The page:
It is estimated that less than half of depressed long-term care residents receive treatment for depression, which appears to affect approximately one in every 10 residents. Long-term care staff often fails to recognize symptoms of depression in residents, or mistakenly assumes that such symptoms are an inevitable response to aging or to residing in long-term care. An article in Aging & Mental Health reports on an assessment of an intervention to increase referrals for depression in long-term care.
Training programs that teach employees how to identify depression among older adults appear to be effective for improving employee knowledge about mental health, but little is known on how these programs affect the number of actual referrals and screenings. The study assessed the effectiveness of a protocol for the screening and referral of depression, in which long-term care staff were provided with explicit guidelines to screen residents for depression every two months, and to refer residents for treatment where appropriate.
The investigators randomly assigned seven long-term care sites to one of three conditions: a “training only” condition, in which employees were provided with educational training about depression; a “training-plus-protocol” condition, in which training was supplemented with the depression protocol, and a waitlist control group.
In each of the training and training-plus-protocol sites, just under half of nursing and other direct care staff attended the training program. (Attendance for the program was voluntary.) Investigators also recruited a total of 216 residents across the sites who agreed to allow researchers to audit any referral information. This allowed the investigators to compare the number of referrals across the different sites.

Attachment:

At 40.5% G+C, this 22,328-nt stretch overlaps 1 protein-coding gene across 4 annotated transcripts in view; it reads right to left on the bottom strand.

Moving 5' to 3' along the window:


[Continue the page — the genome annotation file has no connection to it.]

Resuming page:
The training-only sites did not have significantly more referrals than the waitlist control sites, but the training-plus-protocol sites did see significantly more than either the training-only or the control sites. This was true for residents who had never received any prior treatment for depression as well as for those who had. This would suggest that training alone may be insufficient to increase depression referrals in long-term care, but that supplying direct care staff with screening and referral protocols might be effective
The study was unable to assess whether staff referrals for depression were accurate or appropriate, and the authors acknowledge that the relatively small sample of long-term care sites is a limitation of the study, suggesting the need for further research on such interventions.
Davison TE, Karantzas G, Mellor D, et al. Staff-focused interventions to increase referrals for depression in aged care facilities: a cluster randomized controlled trial. Aging & Mental Health (2013); 17(4): 449-455.